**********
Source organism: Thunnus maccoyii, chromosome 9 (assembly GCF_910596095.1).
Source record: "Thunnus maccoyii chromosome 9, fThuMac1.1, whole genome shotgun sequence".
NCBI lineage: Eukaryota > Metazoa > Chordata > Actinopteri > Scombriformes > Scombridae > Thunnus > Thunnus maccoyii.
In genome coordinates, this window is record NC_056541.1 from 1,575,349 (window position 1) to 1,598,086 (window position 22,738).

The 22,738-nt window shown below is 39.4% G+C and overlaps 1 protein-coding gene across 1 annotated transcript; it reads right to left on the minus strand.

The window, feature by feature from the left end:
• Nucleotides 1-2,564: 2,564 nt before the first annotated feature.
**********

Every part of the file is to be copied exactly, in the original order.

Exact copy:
Source organism: Thunnus maccoyii, chromosome 9 (assembly GCF_910596095.1).
Source record: "Thunnus maccoyii chromosome 9, fThuMac1.1, whole genome shotgun sequence".
NCBI lineage: Eukaryota > Metazoa > Chordata > Actinopteri > Scombriformes > Scombridae > Thunnus > Thunnus maccoyii.
In genome coordinates, this window is record NC_056541.1 from 1,575,349 (window position 1) to 1,598,086 (window position 22,738).

The 22,738-nt window shown below is 39.4% G+C and overlaps 1 protein-coding gene across 1 annotated transcript; it reads right to left on the minus strand.

The window, feature by feature from the left end:
• Nucleotides 1-2,564: 2,564 nt before the first annotated feature.